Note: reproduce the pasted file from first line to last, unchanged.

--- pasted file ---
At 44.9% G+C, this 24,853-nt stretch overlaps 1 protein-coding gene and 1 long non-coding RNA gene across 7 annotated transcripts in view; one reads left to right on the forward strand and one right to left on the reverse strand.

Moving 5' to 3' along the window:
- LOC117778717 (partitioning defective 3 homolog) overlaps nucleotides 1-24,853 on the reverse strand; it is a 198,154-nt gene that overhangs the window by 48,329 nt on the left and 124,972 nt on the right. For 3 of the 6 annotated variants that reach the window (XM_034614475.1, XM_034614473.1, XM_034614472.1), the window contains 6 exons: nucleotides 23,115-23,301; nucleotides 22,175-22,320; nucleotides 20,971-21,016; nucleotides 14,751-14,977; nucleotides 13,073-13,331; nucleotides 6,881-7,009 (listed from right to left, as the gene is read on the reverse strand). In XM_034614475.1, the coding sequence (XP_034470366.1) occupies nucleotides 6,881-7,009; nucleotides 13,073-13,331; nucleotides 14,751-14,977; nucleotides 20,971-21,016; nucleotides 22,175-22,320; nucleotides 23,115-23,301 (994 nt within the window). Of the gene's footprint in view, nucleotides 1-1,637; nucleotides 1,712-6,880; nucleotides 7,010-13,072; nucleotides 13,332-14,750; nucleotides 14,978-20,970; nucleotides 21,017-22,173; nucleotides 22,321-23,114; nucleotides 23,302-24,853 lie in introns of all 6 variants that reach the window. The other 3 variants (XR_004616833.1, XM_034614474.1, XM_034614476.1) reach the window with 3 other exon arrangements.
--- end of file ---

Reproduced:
At 44.9% G+C, this 24,853-nt stretch overlaps 1 protein-coding gene and 1 long non-coding RNA gene across 7 annotated transcripts in view; one reads left to right on the forward strand and one right to left on the reverse strand.

Moving 5' to 3' along the window:
- LOC117778717 (partitioning defective 3 homolog) overlaps nucleotides 1-24,853 on the reverse strand; it is a 198,154-nt gene that overhangs the window by 48,329 nt on the left and 124,972 nt on the right. For 3 of the 6 annotated variants that reach the window (XM_034614475.1, XM_034614473.1, XM_034614472.1), the window contains 6 exons: nucleotides 23,115-23,301; nucleotides 22,175-22,320; nucleotides 20,971-21,016; nucleotides 14,751-14,977; nucleotides 13,073-13,331; nucleotides 6,881-7,009 (listed from right to left, as the gene is read on the reverse strand). In XM_034614475.1, the coding sequence (XP_034470366.1) occupies nucleotides 6,881-7,009; nucleotides 13,073-13,331; nucleotides 14,751-14,977; nucleotides 20,971-21,016; nucleotides 22,175-22,320; nucleotides 23,115-23,301 (994 nt within the window). Of the gene's footprint in view, nucleotides 1-1,637; nucleotides 1,712-6,880; nucleotides 7,010-13,072; nucleotides 13,332-14,750; nucleotides 14,978-20,970; nucleotides 21,017-22,173; nucleotides 22,321-23,114; nucleotides 23,302-24,853 lie in introns of all 6 variants that reach the window. The other 3 variants (XR_004616833.1, XM_034614474.1, XM_034614476.1) reach the window with 3 other exon arrangements.